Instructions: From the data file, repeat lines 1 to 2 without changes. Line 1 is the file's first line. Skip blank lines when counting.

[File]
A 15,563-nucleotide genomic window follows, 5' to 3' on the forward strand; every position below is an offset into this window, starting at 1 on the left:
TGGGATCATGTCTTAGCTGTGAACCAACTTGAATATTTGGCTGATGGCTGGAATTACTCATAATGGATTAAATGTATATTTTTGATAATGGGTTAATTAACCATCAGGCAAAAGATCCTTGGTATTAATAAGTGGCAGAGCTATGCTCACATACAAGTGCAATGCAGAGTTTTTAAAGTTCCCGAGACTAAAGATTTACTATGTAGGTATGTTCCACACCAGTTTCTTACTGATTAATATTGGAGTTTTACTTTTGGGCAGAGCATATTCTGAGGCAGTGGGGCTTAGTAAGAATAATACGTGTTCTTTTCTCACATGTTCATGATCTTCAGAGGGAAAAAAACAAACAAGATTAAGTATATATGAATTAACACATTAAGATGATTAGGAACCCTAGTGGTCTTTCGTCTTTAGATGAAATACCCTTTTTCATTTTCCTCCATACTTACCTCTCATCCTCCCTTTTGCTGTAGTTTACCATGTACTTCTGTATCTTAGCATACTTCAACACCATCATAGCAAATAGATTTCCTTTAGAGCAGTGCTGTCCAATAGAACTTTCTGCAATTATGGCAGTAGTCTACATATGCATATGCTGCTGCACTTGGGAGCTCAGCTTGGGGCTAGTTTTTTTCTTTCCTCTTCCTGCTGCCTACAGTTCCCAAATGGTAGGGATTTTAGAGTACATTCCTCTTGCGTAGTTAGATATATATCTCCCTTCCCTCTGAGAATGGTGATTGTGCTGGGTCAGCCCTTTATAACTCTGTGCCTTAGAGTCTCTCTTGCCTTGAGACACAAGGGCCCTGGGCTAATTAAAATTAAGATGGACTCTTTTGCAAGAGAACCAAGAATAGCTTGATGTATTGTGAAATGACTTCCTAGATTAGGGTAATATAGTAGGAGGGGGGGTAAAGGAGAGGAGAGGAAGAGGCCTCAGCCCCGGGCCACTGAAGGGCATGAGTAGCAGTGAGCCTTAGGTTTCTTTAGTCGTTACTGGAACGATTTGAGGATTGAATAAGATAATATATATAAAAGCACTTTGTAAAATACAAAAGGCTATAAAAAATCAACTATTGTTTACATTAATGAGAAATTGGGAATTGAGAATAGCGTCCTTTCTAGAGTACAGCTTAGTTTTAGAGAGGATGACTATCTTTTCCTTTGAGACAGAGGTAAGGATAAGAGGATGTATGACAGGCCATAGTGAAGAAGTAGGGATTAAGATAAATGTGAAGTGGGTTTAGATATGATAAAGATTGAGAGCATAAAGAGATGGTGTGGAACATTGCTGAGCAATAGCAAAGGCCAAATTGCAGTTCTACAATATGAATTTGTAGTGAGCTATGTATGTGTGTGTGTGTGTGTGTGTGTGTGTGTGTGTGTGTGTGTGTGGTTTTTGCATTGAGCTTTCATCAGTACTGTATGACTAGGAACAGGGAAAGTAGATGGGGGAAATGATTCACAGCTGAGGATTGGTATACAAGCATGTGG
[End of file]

A 15,563-nucleotide genomic window follows, 5' to 3' on the forward strand; every position below is an offset into this window, starting at 1 on the left:
TGGGATCATGTCTTAGCTGTGAACCAACTTGAATATTTGGCTGATGGCTGGAATTACTCATAATGGATTAAATGTATATTTTTGATAATGGGTTAATTAACCATCAGGCAAAAGATCCTTGGTATTAATAAGTGGCAGAGCTATGCTCACATACAAGTGCAATGCAGAGTTTTTAAAGTTCCCGAGACTAAAGATTTACTATGTAGGTATGTTCCACACCAGTTTCTTACTGATTAATATTGGAGTTTTACTTTTGGGCAGAGCATATTCTGAGGCAGTGGGGCTTAGTAAGAATAATACGTGTTCTTTTCTCACATGTTCATGATCTTCAGAGGGAAAAAAACAAACAAGATTAAGTATATATGAATTAACACATTAAGATGATTAGGAACCCTAGTGGTCTTTCGTCTTTAGATGAAATACCCTTTTTCATTTTCCTCCATACTTACCTCTCATCCTCCCTTTTGCTGTAGTTTACCATGTACTTCTGTATCTTAGCATACTTCAACACCATCATAGCAAATAGATTTCCTTTAGAGCAGTGCTGTCCAATAGAACTTTCTGCAATTATGGCAGTAGTCTACATATGCATATGCTGCTGCACTTGGGAGCTCAGCTTGGGGCTAGTTTTTTTCTTTCCTCTTCCTGCTGCCTACAGTTCCCAAATGGTAGGGATTTTAGAGTACATTCCTCTTGCGTAGTTAGATATATATCTCCCTTCCCTCTGAGAATGGTGATTGTGCTGGGTCAGCCCTTTATAACTCTGTGCCTTAGAGTCTCTCTTGCCTTGAGACACAAGGGCCCTGGGCTAATTAAAATTAAGATGGACTCTTTTGCAAGAGAACCAAGAATAGCTTGATGTATTGTGAAATGACTTCCTAGATTAGGGTAATATAGTAGGAGGGGGGGTAAAGGAGAGGAGAGGAAGAGGCCTCAGCCCCGGGCCACTGAAGGGCATGAGTAGCAGTGAGCCTTAGGTTTCTTTAGTCGTTACTGGAACGATTTGAGGATTGAATAAGATAATATATATAAAAGCACTTTGTAAAATACAAAAGGCTATAAAAAATCAACTATTGTTTACATTAATGAGAAATTGGGAATTGAGAATAGCGTCCTTTCTAGAGTACAGCTTAGTTTTAGAGAGGATGACTATCTTTTCCTTTGAGACAGAGGTAAGGATAAGAGGATGTATGACAGGCCATAGTGAAGAAGTAGGGATTAAGATAAATGTGAAGTGGGTTTAGATATGATAAAGATTGAGAGCATAAAGAGATGGTGTGGAACATTGCTGAGCAATAGCAAAGGCCAAATTGCAGTTCTACAATATGAATTTGTAGTGAGCTATGTATGTGTGTGTGTGTGTGTGTGTGTGTGTGTGTGTGTGTGTGTGTGGTTTTTGCATTGAGCTTTCATCAGTACTGTATGACTAGGAACAGGGAAAGTAGATGGGGGAAATGATTCACAGCTGAGGATTGGTATACAAGCATGTGG